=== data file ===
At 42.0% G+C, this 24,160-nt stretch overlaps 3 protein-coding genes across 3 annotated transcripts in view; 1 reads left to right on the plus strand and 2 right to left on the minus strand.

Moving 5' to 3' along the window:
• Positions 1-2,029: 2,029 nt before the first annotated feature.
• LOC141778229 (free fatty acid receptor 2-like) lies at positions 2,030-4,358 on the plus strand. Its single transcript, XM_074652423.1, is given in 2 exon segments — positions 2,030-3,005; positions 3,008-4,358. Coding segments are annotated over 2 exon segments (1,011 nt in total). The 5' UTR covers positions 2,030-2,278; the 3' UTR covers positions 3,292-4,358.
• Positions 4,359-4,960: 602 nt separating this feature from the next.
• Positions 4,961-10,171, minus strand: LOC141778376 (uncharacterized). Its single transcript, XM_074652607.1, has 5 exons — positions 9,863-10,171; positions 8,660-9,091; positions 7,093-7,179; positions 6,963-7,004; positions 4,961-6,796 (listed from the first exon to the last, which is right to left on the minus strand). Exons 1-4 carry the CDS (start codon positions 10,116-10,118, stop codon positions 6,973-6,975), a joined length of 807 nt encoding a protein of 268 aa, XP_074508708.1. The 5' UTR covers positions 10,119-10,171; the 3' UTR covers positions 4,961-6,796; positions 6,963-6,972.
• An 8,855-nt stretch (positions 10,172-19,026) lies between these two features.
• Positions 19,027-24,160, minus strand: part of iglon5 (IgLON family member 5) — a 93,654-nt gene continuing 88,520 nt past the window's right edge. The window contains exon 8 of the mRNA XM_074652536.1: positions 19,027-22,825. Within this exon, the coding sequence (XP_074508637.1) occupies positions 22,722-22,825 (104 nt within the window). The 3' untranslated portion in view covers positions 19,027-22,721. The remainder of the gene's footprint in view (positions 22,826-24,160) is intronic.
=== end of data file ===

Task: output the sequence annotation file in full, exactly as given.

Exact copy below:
At 42.0% G+C, this 24,160-nt stretch overlaps 3 protein-coding genes across 3 annotated transcripts in view; 1 reads left to right on the plus strand and 2 right to left on the minus strand.

Moving 5' to 3' along the window:
• Positions 1-2,029: 2,029 nt before the first annotated feature.
• LOC141778229 (free fatty acid receptor 2-like) lies at positions 2,030-4,358 on the plus strand. Its single transcript, XM_074652423.1, is given in 2 exon segments — positions 2,030-3,005; positions 3,008-4,358. Coding segments are annotated over 2 exon segments (1,011 nt in total). The 5' UTR covers positions 2,030-2,278; the 3' UTR covers positions 3,292-4,358.
• Positions 4,359-4,960: 602 nt separating this feature from the next.
• Positions 4,961-10,171, minus strand: LOC141778376 (uncharacterized). Its single transcript, XM_074652607.1, has 5 exons — positions 9,863-10,171; positions 8,660-9,091; positions 7,093-7,179; positions 6,963-7,004; positions 4,961-6,796 (listed from the first exon to the last, which is right to left on the minus strand). Exons 1-4 carry the CDS (start codon positions 10,116-10,118, stop codon positions 6,973-6,975), a joined length of 807 nt encoding a protein of 268 aa, XP_074508708.1. The 5' UTR covers positions 10,119-10,171; the 3' UTR covers positions 4,961-6,796; positions 6,963-6,972.
• An 8,855-nt stretch (positions 10,172-19,026) lies between these two features.
• Positions 19,027-24,160, minus strand: part of iglon5 (IgLON family member 5) — a 93,654-nt gene continuing 88,520 nt past the window's right edge. The window contains exon 8 of the mRNA XM_074652536.1: positions 19,027-22,825. Within this exon, the coding sequence (XP_074508637.1) occupies positions 22,722-22,825 (104 nt within the window). The 3' untranslated portion in view covers positions 19,027-22,721. The remainder of the gene's footprint in view (positions 22,826-24,160) is intronic.